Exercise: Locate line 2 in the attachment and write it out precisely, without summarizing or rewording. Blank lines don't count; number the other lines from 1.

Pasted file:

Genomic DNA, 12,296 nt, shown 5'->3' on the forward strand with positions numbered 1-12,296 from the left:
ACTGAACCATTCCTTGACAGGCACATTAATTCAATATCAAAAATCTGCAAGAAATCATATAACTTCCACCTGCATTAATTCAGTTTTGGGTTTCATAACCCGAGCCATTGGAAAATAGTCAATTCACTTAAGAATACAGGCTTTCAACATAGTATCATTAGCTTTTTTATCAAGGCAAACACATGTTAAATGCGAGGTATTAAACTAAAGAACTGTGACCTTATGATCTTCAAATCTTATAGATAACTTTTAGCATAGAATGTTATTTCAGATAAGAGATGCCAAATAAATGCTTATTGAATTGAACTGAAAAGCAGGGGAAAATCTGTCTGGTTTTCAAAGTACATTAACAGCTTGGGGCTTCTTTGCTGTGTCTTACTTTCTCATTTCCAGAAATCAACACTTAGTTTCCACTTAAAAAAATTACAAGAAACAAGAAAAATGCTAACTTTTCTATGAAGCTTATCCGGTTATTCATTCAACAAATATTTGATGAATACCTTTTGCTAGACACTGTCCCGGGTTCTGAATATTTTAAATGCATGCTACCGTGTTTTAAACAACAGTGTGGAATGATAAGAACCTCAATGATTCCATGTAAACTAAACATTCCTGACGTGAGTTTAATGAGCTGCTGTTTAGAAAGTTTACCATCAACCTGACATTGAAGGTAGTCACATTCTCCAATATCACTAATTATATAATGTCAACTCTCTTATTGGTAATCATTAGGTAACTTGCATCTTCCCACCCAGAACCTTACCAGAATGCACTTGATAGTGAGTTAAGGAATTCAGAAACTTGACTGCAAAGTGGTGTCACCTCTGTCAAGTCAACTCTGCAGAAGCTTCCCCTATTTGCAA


ACTGAACCATTCCTTGACAGGCACATTAATTCAATATCAAAAATCTGCAAGAAATCATATAACTTCCACCTGCATTAATTCAGTTTTGGGTTTCATAACCCGAGCCATTGGAAAATAGTCAATTCACTTAAGAATACAGGCTTTCAACATAGTATCATTAGCTTTTTTATCAAGGCAAACACATGTTAAATGCGAGGTATTAAACTAAAGAACTGTGACCTTATGATCTTCAAATCTTATAGATAACTTTTAGCATAGAATGTTATTTCAGATAAGAGATGCCAAATAAATGCTTATTGAATTGAACTGAAAAGCAGGGGAAAATCTGTCTGGTTTTCAAAGTACATTAACAGCTTGGGGCTTCTTTGCTGTGTCTTACTTTCTCATTTCCAGAAATCAACACTTAGTTTCCACTTAAAAAAATTACAAGAAACAAGAAAAATGCTAACTTTTCTATGAAGCTTATCCGGTTATTCATTCAACAAATATTTGATGAATACCTTTTGCTAGACACTGTCCCGGGTTCTGAATATTTTAAATGCATGCTACCGTGTTTTAAACAACAGTGTGGAATGATAAGAACCTCAATGATTCCATGTAAACTAAACATTCCTGACGTGAGTTTAATGAGCTGCTGTTTAGAAAGTTTACCATCAACCTGACATTGAAGGTAGTCACATTCTCCAATATCACTAATTATATAATGTCAACTCTCTTATTGGTAATCATTAGGTAACTTGCATCTTCCCACCCAGAACCTTACCAGAATGCACTTGATAGTGAGTTAAGGAATTCAGAAACTTGACTGCAAAGTGGTGTCACCTCTGTCAAGTCAACTCTGCAGAAGCTTCCCCTATTTGCAA